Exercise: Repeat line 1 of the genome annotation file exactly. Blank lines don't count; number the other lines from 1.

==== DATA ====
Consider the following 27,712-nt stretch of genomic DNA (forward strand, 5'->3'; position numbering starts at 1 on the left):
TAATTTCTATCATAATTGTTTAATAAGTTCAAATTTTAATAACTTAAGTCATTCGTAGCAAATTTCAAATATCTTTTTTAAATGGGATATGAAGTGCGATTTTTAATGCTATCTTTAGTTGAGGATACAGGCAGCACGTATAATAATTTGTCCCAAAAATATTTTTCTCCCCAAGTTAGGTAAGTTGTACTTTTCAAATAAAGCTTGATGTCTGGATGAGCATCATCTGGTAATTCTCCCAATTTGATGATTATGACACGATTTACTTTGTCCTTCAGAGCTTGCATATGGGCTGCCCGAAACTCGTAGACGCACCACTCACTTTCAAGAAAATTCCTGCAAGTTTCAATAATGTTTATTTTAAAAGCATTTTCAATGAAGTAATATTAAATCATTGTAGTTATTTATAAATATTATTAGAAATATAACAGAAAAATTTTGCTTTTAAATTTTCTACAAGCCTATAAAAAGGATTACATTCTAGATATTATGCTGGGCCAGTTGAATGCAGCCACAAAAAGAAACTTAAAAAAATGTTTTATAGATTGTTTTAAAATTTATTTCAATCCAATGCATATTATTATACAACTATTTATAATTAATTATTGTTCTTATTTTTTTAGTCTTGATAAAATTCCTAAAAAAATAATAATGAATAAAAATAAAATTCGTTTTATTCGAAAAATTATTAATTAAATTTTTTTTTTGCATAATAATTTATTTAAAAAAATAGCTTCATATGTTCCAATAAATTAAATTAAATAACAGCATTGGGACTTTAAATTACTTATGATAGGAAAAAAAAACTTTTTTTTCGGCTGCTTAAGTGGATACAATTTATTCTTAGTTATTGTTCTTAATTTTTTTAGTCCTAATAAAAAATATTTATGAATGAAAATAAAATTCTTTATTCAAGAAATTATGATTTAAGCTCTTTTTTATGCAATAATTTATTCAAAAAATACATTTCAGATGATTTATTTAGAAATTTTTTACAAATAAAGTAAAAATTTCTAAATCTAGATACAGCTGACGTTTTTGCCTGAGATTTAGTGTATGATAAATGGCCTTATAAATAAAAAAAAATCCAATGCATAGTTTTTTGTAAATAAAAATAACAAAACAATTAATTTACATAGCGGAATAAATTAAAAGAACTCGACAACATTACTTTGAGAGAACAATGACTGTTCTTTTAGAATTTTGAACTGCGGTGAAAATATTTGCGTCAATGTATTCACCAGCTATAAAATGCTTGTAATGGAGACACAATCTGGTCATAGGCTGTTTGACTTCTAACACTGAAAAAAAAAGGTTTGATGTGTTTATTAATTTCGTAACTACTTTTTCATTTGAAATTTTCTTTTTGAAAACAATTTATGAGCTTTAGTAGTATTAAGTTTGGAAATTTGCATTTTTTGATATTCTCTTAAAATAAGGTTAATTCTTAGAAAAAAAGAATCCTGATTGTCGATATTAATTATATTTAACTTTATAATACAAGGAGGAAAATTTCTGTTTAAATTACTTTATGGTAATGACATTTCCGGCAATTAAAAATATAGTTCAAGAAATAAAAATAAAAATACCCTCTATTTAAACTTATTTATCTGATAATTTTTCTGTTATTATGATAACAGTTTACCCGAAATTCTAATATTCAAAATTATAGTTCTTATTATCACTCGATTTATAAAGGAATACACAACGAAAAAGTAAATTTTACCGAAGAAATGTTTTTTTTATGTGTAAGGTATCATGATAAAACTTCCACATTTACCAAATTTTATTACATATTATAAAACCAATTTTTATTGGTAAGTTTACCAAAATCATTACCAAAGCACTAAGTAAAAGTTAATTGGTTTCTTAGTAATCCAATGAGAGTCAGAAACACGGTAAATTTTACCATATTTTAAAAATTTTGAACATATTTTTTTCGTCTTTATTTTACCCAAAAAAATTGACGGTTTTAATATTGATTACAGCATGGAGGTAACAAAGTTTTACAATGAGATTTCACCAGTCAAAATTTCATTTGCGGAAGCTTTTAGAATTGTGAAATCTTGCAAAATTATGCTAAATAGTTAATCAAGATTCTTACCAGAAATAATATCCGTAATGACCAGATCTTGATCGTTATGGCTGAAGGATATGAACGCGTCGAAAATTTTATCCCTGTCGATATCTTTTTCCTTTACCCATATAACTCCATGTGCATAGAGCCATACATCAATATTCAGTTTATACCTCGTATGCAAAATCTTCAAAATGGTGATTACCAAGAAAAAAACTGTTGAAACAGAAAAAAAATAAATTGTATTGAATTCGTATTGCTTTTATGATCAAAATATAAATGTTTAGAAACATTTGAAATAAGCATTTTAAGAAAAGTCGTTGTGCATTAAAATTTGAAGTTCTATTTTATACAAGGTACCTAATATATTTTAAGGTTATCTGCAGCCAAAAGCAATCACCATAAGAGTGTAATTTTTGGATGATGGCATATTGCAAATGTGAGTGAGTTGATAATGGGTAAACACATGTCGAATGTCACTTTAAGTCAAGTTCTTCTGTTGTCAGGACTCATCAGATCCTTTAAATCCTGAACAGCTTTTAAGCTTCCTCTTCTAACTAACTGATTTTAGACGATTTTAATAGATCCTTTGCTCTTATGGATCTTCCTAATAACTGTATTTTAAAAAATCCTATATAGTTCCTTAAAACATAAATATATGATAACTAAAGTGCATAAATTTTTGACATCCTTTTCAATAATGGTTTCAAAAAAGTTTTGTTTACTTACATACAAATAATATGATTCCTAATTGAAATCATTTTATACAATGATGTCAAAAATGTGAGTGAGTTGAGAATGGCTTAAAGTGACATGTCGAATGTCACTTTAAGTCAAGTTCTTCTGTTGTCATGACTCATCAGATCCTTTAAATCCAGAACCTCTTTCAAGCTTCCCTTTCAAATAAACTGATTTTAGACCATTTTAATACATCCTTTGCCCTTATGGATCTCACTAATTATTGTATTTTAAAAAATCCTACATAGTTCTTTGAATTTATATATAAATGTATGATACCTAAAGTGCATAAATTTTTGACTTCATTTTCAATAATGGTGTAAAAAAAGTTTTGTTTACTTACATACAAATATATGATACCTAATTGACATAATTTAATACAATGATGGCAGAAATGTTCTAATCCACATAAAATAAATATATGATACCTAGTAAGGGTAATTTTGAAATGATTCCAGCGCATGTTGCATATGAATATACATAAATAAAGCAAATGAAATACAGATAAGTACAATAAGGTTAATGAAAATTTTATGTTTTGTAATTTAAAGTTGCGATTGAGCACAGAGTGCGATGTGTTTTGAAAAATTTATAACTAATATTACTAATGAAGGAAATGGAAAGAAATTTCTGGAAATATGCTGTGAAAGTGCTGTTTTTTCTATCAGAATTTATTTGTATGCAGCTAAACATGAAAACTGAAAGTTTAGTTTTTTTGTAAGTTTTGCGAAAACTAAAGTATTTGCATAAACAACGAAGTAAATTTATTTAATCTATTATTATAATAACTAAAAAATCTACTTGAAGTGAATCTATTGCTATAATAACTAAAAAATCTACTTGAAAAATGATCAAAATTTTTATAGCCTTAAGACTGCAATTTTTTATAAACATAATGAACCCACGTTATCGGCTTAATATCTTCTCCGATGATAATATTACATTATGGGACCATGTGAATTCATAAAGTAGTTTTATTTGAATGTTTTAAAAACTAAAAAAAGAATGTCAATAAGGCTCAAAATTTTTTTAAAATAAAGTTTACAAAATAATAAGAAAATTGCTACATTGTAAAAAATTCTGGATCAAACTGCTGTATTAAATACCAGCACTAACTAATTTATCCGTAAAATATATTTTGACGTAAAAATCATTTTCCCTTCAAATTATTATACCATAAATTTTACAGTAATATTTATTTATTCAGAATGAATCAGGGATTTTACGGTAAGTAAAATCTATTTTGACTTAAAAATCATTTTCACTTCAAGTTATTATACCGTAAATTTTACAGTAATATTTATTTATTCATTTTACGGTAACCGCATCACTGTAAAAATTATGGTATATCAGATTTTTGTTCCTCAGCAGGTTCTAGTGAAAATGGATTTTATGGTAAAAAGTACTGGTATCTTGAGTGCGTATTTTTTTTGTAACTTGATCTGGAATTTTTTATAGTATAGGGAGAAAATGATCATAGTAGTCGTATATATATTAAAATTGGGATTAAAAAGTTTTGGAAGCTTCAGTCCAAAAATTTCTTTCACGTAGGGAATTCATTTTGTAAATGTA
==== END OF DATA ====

Consider the following 27,712-nt stretch of genomic DNA (forward strand, 5'->3'; position numbering starts at 1 on the left):